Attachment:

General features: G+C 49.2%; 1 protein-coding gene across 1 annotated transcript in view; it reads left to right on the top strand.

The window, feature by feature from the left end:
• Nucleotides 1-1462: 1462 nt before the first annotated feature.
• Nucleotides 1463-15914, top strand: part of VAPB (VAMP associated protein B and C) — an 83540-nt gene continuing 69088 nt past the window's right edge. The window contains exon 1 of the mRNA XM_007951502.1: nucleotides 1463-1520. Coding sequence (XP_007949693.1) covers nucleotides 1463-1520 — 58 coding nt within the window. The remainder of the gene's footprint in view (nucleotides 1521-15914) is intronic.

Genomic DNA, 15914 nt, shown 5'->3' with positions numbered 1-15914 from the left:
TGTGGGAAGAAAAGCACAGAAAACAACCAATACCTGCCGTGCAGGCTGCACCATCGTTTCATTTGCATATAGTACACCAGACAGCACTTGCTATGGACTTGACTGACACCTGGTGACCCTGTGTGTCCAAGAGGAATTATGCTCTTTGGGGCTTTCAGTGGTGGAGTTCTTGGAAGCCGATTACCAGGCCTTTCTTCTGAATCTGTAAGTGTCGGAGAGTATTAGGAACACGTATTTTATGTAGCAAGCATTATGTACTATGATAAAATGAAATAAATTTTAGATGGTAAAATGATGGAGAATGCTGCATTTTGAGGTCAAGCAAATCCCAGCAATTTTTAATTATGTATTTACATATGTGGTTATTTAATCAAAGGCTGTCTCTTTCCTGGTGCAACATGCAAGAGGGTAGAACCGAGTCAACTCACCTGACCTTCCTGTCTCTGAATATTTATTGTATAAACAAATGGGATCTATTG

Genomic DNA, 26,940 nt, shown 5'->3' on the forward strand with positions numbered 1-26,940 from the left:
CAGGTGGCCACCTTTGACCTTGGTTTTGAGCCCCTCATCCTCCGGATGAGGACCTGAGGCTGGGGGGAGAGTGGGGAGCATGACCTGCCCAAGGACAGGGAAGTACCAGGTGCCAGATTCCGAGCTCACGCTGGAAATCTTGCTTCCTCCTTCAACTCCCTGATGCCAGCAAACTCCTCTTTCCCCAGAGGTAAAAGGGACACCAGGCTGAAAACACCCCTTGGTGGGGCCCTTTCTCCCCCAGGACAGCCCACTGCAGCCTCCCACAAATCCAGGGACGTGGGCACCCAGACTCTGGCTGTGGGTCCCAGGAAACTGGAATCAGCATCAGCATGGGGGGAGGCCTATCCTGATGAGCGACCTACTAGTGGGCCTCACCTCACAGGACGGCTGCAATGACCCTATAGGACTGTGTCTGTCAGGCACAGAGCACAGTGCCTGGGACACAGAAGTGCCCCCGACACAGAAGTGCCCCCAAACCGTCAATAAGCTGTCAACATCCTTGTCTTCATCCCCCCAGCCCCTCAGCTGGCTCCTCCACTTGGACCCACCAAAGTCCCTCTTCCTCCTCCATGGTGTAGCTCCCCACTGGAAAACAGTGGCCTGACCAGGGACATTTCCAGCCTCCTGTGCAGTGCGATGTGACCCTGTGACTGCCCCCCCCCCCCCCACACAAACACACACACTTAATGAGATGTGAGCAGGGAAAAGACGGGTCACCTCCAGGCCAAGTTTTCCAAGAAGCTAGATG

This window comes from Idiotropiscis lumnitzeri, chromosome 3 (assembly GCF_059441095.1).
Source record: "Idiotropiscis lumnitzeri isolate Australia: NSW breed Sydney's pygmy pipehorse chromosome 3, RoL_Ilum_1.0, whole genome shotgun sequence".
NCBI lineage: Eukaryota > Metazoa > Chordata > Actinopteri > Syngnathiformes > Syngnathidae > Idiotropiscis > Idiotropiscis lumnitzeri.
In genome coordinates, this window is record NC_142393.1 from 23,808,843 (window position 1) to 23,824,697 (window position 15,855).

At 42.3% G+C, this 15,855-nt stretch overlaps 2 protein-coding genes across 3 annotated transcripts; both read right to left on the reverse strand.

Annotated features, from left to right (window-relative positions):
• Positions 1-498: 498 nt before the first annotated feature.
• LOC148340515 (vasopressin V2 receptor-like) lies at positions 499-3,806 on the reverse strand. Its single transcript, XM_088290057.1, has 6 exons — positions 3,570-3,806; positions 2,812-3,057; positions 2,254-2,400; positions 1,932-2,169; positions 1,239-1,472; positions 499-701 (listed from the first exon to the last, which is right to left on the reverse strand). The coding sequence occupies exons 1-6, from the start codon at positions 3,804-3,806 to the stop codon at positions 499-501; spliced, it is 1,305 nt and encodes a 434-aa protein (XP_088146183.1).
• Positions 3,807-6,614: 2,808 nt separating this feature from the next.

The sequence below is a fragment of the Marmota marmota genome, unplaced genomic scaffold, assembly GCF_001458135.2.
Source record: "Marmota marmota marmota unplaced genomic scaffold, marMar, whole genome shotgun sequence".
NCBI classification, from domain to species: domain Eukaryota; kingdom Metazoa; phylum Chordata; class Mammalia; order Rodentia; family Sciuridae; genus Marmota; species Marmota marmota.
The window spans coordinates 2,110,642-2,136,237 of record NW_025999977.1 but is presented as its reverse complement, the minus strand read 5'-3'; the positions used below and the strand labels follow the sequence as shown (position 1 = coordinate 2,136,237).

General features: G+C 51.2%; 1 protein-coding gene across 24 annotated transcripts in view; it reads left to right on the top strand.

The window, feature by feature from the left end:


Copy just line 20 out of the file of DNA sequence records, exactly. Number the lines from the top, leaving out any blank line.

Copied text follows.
NCBI classification, from domain to species: domain Eukaryota; kingdom Metazoa; phylum Chordata; class Mammalia; order Rodentia; family Sciuridae; genus Marmota; species Marmota marmota.